Career Style Interview: a contextualized approach to career counseling.

Author:Taber, Brian J.
Position:Report
 
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Clarification of a client's self-concept and its implementation in the world of work remain an overarching goal of career counseling. To date, counselors have largely used objective measures of interests, values, needs, and abilities in their efforts to accomplish this goal. Objective assessments alone offer decontextualized views of the self, often disregarding nuances in individual differences. To address this problem, counselors can use the Career Style Interview (CSI), which forms the assessment as a method for attaining a more comprehensive and personally meaningful representation of the self. A description of the CSI and a case study are presented to promote counselor understanding of this method. Choosing and entering an occupation essentially involves a process of clarifying and implementing a work self-concept (Super, 1951, 1953). This proposition remains a mainstay of career counseling, dating to the inception of the field (Parsons, 1909). Consistent with this premise, a variety of psychometric inventories and scales have been developed and used by career counselors to facilitate and expedite the process of self-understanding. Objective appraisal of vocational interests, needs, values, and abilities through test interpretation has indeed become common practice in career counseling (Crites, 1981; Crites & Taber, 2002; Swanson & D'Achiardi, 2005; Watkins, Campbell, & Nieberding, 1994). Measuring individual differences is the central component of trait and factor models of career counseling.

Assessing broad, decontextualized dispositional traits, such as interests, needs, values, and abilities, reflects basic tendencies in behavior. These behavioral tendencies can be conceptualized as the structural basis of individual differences (Cantor, 1990; McAdams & Pals, 2006). Results from objective measures merely provide career counselors with a general outline of a person's individuality and self-concept. For example, Holland's (1997) Realistic, Investigative, Artistic, Social, Enterprising, Conventional (RIASEC) typology is widely incorporated in many vocational interest inventories. Typically, career counselors examine the three highest scores on operationally defined RIASEC scales to determine a client's vocational personality. However, although two clients may both resemble SAE types, it is unlikely that both have the same motives, goals, strivings, adaptive strategies, or self-images (Savickas, 1995b). Indeed, people are more than, the sum of their scored responses on inventories and tests. Therefore, understanding specific contextualized features of the self-concept elucidates the client's lifestyle and everyday behavior. Therefore, to effectively assist clients with clarifying their self-concept and its implementation in the world of work, career counselors need to understand the uniqueness of the individual and identify specific behaviors that stem from dispositional traits. By adding a contextualized approach to career counseling, a more complete picture of the client develops, thereby becoming more useful and producing a better outcome (Savickas, 1996).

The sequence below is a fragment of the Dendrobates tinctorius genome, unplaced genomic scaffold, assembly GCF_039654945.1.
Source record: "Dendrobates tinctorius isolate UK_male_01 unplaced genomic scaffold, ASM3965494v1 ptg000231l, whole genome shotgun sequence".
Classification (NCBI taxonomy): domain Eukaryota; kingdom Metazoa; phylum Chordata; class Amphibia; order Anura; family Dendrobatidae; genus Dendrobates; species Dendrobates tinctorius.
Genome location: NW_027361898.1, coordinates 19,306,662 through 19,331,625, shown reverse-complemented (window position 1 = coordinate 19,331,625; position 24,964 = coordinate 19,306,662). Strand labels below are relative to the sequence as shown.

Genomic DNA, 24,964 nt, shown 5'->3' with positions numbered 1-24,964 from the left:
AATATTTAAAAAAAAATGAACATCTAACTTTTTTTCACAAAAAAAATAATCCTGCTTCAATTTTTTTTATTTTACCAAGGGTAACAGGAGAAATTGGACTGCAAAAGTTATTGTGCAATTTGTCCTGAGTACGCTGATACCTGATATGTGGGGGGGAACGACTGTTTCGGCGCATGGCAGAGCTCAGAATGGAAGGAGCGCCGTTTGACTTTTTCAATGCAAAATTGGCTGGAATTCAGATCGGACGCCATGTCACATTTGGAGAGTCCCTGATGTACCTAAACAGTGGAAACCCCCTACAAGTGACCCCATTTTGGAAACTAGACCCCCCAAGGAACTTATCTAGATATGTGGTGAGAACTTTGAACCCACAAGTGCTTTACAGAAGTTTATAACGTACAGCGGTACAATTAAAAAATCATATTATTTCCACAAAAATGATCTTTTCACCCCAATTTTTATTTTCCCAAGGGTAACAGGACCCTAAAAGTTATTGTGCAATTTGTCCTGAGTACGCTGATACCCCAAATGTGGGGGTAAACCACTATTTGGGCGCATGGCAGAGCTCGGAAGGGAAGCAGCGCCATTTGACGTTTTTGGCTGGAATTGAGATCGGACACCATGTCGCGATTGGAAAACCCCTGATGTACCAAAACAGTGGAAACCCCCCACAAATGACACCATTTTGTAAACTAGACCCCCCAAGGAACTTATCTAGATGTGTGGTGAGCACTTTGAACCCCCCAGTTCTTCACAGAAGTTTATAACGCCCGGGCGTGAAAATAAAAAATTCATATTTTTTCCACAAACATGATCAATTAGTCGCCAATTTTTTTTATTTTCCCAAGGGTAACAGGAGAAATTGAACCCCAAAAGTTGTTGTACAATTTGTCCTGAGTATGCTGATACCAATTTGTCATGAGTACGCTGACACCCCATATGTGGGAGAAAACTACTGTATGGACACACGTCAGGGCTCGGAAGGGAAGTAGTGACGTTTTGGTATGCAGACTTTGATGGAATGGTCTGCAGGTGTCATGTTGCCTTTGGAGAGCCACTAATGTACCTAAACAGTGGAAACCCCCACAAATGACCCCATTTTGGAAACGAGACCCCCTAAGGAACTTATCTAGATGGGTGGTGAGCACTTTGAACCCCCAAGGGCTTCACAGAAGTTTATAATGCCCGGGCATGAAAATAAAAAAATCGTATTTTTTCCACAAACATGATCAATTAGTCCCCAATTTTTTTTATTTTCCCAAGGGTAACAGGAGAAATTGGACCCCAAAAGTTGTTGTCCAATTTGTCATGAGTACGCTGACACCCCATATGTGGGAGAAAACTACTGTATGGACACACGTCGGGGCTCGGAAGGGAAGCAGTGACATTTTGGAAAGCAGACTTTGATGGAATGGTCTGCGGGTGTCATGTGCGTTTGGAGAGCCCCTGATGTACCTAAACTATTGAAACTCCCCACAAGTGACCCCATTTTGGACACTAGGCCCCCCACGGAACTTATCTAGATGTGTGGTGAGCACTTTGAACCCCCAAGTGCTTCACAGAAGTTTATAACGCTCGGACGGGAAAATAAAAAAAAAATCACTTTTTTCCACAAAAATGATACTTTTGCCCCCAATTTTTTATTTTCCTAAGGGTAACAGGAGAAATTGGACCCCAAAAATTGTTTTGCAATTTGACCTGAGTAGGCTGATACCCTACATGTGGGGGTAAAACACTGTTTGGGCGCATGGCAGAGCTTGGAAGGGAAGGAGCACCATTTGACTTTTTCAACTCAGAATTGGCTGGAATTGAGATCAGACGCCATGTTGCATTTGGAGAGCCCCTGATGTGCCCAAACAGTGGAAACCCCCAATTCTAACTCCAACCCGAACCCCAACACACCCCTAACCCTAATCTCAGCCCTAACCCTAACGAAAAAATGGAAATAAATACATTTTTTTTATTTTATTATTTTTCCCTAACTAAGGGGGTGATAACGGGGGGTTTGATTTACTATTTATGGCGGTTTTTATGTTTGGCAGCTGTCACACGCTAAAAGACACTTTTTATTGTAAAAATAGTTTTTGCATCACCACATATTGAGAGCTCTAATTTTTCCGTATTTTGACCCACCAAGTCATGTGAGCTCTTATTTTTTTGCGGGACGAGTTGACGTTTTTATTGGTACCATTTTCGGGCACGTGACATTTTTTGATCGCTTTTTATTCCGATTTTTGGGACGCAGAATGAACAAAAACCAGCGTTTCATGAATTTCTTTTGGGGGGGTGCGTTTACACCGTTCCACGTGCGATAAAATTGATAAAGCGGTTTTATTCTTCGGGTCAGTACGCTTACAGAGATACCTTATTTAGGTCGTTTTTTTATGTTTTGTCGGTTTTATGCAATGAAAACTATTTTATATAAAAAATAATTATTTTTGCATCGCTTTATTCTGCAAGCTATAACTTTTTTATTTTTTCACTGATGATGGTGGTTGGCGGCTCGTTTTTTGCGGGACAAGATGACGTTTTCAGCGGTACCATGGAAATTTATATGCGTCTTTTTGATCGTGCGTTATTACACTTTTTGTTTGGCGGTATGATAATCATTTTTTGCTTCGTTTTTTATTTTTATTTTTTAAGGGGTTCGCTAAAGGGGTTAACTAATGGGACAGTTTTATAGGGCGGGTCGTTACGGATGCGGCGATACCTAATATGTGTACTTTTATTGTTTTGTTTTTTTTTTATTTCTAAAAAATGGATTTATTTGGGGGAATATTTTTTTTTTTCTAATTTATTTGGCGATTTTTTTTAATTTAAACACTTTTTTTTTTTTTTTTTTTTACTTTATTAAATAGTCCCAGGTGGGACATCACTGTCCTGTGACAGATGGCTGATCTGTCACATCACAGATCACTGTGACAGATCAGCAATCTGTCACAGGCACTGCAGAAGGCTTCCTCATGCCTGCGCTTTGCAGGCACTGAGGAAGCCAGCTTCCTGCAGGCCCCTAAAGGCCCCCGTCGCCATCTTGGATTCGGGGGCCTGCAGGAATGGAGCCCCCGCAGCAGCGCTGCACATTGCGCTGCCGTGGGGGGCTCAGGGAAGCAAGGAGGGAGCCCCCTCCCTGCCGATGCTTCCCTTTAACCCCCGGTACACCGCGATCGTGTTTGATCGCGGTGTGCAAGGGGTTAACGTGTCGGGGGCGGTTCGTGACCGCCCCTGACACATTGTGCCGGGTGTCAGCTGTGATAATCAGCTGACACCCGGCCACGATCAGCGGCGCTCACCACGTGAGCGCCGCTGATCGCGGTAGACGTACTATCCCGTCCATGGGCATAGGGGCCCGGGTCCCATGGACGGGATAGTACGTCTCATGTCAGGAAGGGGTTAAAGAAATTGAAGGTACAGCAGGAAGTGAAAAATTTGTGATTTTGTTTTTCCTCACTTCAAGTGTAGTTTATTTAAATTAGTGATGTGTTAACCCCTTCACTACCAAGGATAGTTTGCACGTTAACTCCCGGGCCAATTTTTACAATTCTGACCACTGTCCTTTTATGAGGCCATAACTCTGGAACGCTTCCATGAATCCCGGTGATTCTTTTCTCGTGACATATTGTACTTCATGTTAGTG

To understand the nuances of individuals and the context in which they construct their lives, we recommend the Career Style Interview (CSI) as a means of facilitating greater self-knowledge. The CSI is a technique that has its roots in Adler's individual psychology (see Savickas, 1989) and is a key component in identifying life themes from a career construction theory perspective (Savickas, 2005). Capitalizing on its Adlerian heritage and its interface with constructivism (Hartung, 2008; Jones, 1995; Savickas, 1995a; Watts & Shulman, 2003), the CSI elicits a co-constructed client narrative that gives meaning to the client's identity and a foundation for purposeful action (McIlveen & Patton, 2007).

The CSI has been refined during the last 20 years (Savickas, 1989, 1998, 2002, 2005) and has been demonstrated in an audiovisual recording (Savickas, 2006). In the current article, we describe the most recent version of the CSI, elaborate on its essential elements, and present a case study to demonstrate its use.

CSI

The CSI (Savickas, 1989, 1998) is used to gather data in the form of self-defining stories from the client about life structure (roles), adaptability strategies, motivations, strivings, and personality style. In the initial interview, the counselor listens carefully for clues about the importance of work relative to life roles in other areas (e.g., study, home and family, community, and leisure). Ascertaining the client's level of work-role salience allows the counselor to determine whether further career assessment and counseling will be meaningful (high career salience) or not (low career salience). Clients who are high in career salience show readiness to benefit from more career assessment. Clients who are low in career salience may, depending on their unique life status, need help either (a) orienting to the world-of-work before further assessment or (b) exploring and preparing for other life roles.